Ranbaxy recently settled an inter partes review (IPR) proceeding, using a USPTO patent trial to avoid potentially costly Hatch-Waxman litigation. Ranbaxy Laboratories, Ltd v. Vertex Pharms., Inc., IPR2013-0024. Ranbaxy, an Indian-based company which develops and markets generic drugs, challenged the validity of Vertex’s U.S. Patent No. 6,436,989 for Lexiva®, an HIV protease inhibitor.
On November 20, 2013, the House Judiciary Committee passed an anti-patent troll bill (Innovation Act of 2013, H.R. 3309). As discussed in our previous post, most of the provisions are directed towards discouraging patent trolls from filing federal district court infringement actions. However, there are a few provisions that would affect inter partes review (IPR) and post grant review (PGR).
The Board’s requirements for amending a claim in inter partes review impose significant limitations for a Patent Owner as compared to conventional patent prosecution, reissue proceedings, or ex parte reexamination. The Board’s recent decisions have discussed many of the requirements set forth in 37 C.F.R. 42.121, making clear that there are substantial limitations on the Patent Owner’s ability to amend its claims during inter partes review.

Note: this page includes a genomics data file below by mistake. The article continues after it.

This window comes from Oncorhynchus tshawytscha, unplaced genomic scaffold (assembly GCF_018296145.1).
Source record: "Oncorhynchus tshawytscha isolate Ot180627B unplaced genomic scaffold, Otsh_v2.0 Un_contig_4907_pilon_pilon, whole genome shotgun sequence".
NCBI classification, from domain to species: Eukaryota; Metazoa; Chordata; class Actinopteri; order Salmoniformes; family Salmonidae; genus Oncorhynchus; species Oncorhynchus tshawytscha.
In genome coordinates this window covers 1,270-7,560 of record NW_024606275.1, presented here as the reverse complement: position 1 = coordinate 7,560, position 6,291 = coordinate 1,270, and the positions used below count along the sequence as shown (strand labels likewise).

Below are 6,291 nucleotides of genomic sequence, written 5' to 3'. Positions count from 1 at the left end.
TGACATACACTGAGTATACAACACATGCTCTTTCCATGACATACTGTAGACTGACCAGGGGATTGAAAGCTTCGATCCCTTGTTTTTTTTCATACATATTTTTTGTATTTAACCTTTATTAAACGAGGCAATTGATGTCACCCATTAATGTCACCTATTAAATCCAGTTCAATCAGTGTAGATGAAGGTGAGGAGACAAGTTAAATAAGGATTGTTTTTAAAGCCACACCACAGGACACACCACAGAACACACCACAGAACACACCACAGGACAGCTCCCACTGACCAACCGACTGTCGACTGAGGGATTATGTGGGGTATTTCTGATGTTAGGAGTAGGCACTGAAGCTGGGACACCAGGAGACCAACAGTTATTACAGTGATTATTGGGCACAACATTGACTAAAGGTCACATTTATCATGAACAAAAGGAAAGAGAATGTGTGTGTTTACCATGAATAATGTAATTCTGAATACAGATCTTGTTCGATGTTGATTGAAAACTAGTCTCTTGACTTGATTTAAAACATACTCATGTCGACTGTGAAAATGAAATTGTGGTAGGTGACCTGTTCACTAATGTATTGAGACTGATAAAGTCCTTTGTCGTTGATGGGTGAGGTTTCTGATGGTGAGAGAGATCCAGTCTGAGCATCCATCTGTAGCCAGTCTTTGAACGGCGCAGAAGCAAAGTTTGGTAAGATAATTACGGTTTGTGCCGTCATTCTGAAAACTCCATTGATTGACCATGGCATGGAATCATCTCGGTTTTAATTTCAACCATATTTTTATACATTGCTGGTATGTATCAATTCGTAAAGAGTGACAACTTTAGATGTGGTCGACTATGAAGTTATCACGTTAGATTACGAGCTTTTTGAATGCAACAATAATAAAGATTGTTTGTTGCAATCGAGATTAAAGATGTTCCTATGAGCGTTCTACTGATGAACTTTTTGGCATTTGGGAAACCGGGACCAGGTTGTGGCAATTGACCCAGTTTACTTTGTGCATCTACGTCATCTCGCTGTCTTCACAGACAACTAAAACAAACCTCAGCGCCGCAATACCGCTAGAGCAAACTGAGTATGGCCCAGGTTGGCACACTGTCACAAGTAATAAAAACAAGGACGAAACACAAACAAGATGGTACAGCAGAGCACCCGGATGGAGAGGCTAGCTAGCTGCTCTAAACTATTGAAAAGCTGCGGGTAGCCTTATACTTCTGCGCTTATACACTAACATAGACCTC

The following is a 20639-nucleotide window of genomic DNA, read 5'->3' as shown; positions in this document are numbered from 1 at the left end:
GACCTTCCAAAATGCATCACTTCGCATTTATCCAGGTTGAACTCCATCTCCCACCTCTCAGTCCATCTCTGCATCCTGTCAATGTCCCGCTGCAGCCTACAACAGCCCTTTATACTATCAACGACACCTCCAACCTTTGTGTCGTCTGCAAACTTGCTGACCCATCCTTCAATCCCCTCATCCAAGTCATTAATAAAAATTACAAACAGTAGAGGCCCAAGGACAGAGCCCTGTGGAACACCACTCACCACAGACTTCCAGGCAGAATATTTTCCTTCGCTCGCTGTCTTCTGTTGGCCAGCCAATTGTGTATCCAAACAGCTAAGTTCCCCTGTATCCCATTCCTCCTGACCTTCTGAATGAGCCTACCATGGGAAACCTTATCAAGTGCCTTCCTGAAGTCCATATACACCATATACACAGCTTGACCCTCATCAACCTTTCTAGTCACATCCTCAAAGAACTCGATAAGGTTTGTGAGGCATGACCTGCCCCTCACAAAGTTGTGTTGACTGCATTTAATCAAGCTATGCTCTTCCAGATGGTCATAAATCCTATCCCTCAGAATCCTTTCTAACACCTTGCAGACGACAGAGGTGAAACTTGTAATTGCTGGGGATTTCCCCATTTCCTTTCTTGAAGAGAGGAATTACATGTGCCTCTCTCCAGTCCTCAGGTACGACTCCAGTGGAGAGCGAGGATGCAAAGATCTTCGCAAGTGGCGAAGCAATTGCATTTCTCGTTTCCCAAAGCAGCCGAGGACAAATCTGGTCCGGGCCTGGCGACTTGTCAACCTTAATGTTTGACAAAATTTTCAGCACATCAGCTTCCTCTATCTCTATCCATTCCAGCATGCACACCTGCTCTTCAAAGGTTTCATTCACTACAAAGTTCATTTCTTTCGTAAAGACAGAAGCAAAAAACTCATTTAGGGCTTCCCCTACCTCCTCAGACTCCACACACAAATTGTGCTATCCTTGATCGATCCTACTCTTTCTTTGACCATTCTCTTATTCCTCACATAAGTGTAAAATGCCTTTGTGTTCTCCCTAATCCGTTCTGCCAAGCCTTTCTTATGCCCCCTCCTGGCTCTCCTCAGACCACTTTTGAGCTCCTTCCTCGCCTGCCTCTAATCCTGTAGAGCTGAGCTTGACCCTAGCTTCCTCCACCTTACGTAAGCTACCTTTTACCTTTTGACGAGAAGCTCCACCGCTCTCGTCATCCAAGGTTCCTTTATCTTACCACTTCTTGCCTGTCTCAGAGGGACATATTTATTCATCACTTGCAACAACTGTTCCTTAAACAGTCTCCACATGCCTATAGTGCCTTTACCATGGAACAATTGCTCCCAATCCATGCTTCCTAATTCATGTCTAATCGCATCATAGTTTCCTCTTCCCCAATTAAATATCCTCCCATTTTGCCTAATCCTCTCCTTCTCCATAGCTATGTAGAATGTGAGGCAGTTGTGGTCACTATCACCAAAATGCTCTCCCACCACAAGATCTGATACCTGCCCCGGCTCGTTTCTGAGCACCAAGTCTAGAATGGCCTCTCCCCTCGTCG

Rebuking the USPTO’s standard practice in inter partes reexaminations of evaluating evidence of secondary considerations only after the USPTO has already found that a prima facie case of obviousness has been established, the Federal Circuit reinforced that “consideration of…objective indicia is part of the whole obviousness analysis, not just an afterthought.” Leo Pharmaceutical Products, Ltd. v. Rea, 726 F.3d 1346, 1357 (Fed. Cir. 2013) (emphasis in original).
Although most of the provisions of the House of Representatives’ recent anti-patent troll bill (Innovation Act of 2013, October 23, 2013) are directed to discouraging patent trolls from filing Federal district court infringement actions, there are a few provisions that potentially affect inter partes review (IPR) and post grant review (PGR).
Practitioners understand that an inter partes review cannot be instituted more one year after service of a complaint. There have, however, been several questions regarding how the one year period is calculated.